There’s a Ferris wheel on the cover of my latest thriller Illicit Trade. That’s admittedly an odd choice, given that Ferris wheels are usually associated with fun and amusement, not murder and mayhem. But the Ferris wheel on the book cover isn’t just any amusement ride. It’s the Wiener Riesenrad (Viennese giant wheel) and, as amusement rides go, it has a special association with thrillers
The Wiener Riesenrad was designed and built in 1897 by British engineers to commemorate the golden jubilee of emperor Franz Josef. And it is indeed of giant proportions, 212 feet tall. However, it wasn’t the tallest wheel in the world when it was built. The original Ferris wheel, designed by George Washington Gale Ferris, Jr. in 1893 for the Chicago World Columbian Exhibition, was 264 feet tall. Other giant wheels built in London and Paris around the same time were also taller. But those other Ferris wheels were all taken down with a couple of decades.
By 1920, the Wiener Riesenrad was the tallest wheel in the world. It held that position until 1985 when the 289 foot Technostar wheel was opened in Japan. Currently, the tallest wheel is the High Roller in Las Vegas which stands 550 tall more than twice the height of the Riesenrad.
No Ferris wheel has played a bigger a role in popular culture than the Wiener Riesenrad. It featured in three spy movies, The Third Man, Scorpio, The Living Daylights. Admittedly, it only served as background in Scorpio, and James Bond only used it for seduction, but the wheel’s feature role in spy thrillers is not an accident.
The Third Man takes place just a few years after World War II when Austria and Vienna were still divided into four sectors, occupied by Britain, France, the Soviet Union and the U.S.The film simply oozes mistrust between the supposed allies. Obviously there was plenty of spying going on then.
The agreement that ended the occupation stipulated that Austria had to remain neutral henceforth. No wonder that during the Cold War, Vienna became a hub of clandestine meetings, shady dealings and generally a playground for spies from all over the world. The reason Burt Lancaster’s character Cross chose Vienna, the reason James Bond went to Vienna all have to do with the unique status of the city.
Austria’s neutrality also made Vienna a perfect location to host one of the United Nations headquarters. And that brings me back to my book. My protagonist, Valentin Vermeulen, works for the UN and a case of fraud brings him to Vienna. Once I had him there, I remembered The Third Man and watched the movie again. The scene featuring Orson Welles and Joseph Cotton in the Riesenrad is one of the most gripping scenes in the movie.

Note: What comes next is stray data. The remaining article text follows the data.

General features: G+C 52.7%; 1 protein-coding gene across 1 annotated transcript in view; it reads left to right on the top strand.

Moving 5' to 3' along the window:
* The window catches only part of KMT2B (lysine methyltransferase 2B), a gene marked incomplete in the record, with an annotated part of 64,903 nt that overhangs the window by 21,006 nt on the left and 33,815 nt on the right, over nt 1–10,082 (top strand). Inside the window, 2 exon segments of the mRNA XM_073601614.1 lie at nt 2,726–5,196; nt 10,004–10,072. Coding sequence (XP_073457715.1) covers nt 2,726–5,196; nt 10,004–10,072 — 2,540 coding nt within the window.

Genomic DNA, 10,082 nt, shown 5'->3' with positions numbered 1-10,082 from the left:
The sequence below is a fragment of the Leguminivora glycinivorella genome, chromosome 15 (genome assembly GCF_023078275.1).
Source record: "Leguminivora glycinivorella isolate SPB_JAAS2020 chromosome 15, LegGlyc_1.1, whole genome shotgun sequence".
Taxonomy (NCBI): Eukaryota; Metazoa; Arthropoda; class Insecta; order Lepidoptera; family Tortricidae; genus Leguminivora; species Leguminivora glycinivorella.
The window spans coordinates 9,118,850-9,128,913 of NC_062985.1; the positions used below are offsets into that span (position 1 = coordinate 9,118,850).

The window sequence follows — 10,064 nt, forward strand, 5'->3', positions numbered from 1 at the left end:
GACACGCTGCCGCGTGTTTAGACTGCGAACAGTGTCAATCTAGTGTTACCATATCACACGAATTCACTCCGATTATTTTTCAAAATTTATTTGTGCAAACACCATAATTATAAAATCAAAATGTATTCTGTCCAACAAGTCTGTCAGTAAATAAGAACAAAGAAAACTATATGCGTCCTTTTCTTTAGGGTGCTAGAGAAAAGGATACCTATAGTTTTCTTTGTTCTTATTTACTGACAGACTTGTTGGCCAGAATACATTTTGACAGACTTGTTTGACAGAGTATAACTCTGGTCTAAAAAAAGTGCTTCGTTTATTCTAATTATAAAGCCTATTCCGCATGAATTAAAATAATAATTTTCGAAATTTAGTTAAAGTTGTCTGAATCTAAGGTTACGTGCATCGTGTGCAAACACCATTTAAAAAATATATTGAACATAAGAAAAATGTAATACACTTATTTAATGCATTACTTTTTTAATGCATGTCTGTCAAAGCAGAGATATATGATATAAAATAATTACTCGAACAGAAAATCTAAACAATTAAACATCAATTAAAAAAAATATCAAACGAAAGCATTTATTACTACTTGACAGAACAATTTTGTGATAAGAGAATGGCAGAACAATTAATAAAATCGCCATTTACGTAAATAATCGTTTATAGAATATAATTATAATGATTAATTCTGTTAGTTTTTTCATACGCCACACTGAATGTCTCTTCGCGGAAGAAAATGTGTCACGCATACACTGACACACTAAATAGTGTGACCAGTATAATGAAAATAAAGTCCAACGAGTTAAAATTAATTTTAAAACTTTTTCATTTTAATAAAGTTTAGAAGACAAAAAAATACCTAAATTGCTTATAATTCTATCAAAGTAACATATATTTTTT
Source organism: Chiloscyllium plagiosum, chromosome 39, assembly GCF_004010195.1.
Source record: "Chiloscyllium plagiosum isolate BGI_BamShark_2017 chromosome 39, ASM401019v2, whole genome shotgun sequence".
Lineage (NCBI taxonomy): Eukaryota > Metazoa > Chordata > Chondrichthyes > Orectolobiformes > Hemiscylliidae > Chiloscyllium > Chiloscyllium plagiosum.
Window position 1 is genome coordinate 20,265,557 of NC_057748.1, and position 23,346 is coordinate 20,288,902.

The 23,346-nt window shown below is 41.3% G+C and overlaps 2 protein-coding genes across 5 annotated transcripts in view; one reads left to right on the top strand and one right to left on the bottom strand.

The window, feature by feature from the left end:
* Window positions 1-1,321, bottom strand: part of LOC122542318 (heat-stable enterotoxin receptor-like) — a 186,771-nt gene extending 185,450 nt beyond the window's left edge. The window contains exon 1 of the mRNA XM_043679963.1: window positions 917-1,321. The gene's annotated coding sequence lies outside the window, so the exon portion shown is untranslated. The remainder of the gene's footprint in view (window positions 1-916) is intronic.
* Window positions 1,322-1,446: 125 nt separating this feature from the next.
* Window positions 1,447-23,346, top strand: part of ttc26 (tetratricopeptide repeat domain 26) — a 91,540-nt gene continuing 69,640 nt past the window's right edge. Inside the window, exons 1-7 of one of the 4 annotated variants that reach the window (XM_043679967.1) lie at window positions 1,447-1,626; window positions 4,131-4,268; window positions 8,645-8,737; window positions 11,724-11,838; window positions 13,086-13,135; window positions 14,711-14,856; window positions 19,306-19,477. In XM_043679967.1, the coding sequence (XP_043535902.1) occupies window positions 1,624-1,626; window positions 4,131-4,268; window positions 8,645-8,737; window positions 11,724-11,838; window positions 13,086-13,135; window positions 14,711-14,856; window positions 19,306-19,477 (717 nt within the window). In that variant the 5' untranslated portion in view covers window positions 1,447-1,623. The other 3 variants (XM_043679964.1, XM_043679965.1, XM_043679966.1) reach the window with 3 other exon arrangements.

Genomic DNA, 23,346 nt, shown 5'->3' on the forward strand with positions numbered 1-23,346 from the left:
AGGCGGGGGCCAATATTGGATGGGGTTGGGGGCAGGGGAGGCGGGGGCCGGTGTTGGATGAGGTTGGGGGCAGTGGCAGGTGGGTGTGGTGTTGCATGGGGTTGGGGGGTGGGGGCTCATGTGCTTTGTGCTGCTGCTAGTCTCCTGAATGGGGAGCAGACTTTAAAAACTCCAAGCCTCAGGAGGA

I decided to pay homage to the film by setting one of my scenes in one of the cars of the Riesenrad. The nature of the confrontation is different, of course, but the gangster in the scene references The Third Man, a tribute to a great writer (Graham Greene) and a great actor (Orson Welles). And that’s why there is a Ferris Wheel on my book cover.
(Be sure to read the interview we did the Michael by clicking here)
Two poor Kenyan men visiting the U.S. are found dead, one in jail, one on the street. Both used forged UN documents to enter the country. Valentin Vermeulen’s superiors have no interest in the plight of undocumented immigrants, but they want him to stop the fraud. The clues take Vermeulen from New York City to Newark, where he riles a woman known as “The Broker,” then to Vienna.
Earle Jackson, a small-time hustler and the last person to speak with one of the dead Kenyans, has taken the man’s passport and money. He also finds a note listing an address in Newark, where his efforts to cash in on the situation go awry. Fleeing for his life, Jackson flies to Nairobi using the dead man’s passport.
Vermeulen and Jackson have chanced upon a criminal network more extensive and vicious than either could have imagined. To survive, Vermeulen must do more than sever a few links. He must find the mastermind at the top.
Illicit Trade is available at your favorite bookstores:
About the Author:
Michael Niemann grew up in a small town in Germany, ten kilometers from the Dutch border. Crossing that border often at a young age sparked in him a curiosity about the larger world. He studied political science at the Rheinische Friedrich-Wilhelms Universität in Bonn and international studies at the University of Denver. During his academic career he focused his work on southern Africa and frequently spent time in the region. After taking a fiction writing course from his friend, he embarked on a different way to write about the world.